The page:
The first 1,000 days of life – that is the span from conception until a child’s second birthday – are decisive for the development of physical and intellectual abilities. Deficits in this period can lead to irreversible damage. Malnourished babies and children will never reach their full cognitive and physical potential. Instead, it is the starting point of a vicious circle of hunger, malnutrition and poor school performance which reduces labour-market opportunities, leading to poverty – a major cause of malnutrition.
Healthy nutrition is multi-faceted
Whether people’s nutrition is healthy, depends on what kinds of food are available and what quantities of essential nutrients they contain. Combining different food appropriately ensures a balanced nutrient supply. Depending on regions, climate zones and cultural practices, such combinations can look very different. Food has to be free of contamination from cultivation, storage and processing, and it must be accessible and affordable even for poorer people.
Large inequalities between individual countries and within populations make it difficult to implement the recommendations. Undernutrition and overweight now exist simultaneously in most countries. The big difference is how many people are affected by which phenomenon. In Europe, Oceania and large swaths of America, the problem is primarily overweight and obesity. In other countries, broad sections of the population are undernourished, while at the same time, many urban people are overweight. Deficiencies in important micronutrients like iodine and iron are common everywhere. All of these forms of malnutrition have significant impacts on people, economies and national health systems.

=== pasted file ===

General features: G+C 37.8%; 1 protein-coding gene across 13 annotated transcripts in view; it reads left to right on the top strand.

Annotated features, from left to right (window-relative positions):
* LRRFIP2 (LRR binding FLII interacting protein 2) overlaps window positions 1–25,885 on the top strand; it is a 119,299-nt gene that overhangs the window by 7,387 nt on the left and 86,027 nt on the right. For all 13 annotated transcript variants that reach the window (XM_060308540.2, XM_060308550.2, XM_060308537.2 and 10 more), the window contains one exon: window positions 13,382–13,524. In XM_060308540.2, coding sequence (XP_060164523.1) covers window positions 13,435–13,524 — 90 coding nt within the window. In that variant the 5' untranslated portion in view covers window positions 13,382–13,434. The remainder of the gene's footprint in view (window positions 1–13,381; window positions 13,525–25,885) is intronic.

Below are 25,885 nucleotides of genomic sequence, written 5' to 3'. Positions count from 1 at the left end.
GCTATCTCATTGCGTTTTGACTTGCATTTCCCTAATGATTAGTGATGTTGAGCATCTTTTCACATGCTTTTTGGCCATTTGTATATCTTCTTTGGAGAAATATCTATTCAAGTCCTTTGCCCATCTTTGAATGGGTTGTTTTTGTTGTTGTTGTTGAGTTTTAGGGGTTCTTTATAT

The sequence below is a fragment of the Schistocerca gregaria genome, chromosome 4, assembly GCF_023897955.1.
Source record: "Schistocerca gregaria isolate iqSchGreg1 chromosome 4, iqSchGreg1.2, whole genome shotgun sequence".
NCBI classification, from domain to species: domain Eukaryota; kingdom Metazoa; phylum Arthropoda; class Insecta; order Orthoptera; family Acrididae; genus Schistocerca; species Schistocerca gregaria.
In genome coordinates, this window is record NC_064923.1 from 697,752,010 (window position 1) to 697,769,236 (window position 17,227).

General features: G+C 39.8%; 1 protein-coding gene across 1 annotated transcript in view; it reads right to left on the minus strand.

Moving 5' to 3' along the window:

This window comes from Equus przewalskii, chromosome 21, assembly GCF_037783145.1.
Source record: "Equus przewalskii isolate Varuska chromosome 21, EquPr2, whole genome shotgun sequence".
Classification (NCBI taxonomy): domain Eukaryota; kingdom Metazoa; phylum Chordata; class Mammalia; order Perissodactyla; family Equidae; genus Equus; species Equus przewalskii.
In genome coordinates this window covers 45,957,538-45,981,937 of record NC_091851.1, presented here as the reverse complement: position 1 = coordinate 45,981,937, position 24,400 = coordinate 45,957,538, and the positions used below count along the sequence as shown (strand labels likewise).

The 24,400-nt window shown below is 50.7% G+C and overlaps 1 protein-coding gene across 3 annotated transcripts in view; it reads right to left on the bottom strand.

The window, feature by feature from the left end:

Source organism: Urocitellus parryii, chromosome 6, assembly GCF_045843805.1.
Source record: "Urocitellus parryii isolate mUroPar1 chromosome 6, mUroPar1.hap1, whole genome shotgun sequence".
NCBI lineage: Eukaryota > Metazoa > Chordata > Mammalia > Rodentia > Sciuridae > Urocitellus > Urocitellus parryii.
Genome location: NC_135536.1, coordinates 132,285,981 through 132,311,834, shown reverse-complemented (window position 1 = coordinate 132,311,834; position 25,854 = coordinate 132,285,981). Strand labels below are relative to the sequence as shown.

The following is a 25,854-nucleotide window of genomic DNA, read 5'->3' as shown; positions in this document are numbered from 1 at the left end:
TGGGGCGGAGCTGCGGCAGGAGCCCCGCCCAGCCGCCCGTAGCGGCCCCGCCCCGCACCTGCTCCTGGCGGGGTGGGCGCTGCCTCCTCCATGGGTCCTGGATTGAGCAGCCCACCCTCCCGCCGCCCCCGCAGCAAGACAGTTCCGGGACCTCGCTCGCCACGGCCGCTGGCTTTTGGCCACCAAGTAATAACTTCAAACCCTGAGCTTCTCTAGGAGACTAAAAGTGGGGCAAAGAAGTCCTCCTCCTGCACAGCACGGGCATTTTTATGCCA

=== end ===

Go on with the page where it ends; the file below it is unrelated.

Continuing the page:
Long-term programmes geared to behavioural change through nutrition education can contribute to better diets. Addressing the nutrition of infants and small children has proven successful, for example. In rural Haiti, few people know that the poor health of a very thin child is typically due to that child having been weaned off too early and only getting an inadequate and unbalanced diet. People believe that supranatural forces are to blame and hang traditional amulets around children’s necks to protect them. Undernutrition is not caused by spirits, however, so what the children really need is better food and perhaps the attention of a health centre. Awareness raising can make families aware of these things.
Simply knowing what constitutes a healthy diet is not enough, however. Many factors have an impact on the variety of food people have on their plates. They include cultural preferences and taboos, personal tastes, the time constraints of those who prepare meals, cost considerations, cultivation and seasonal availability.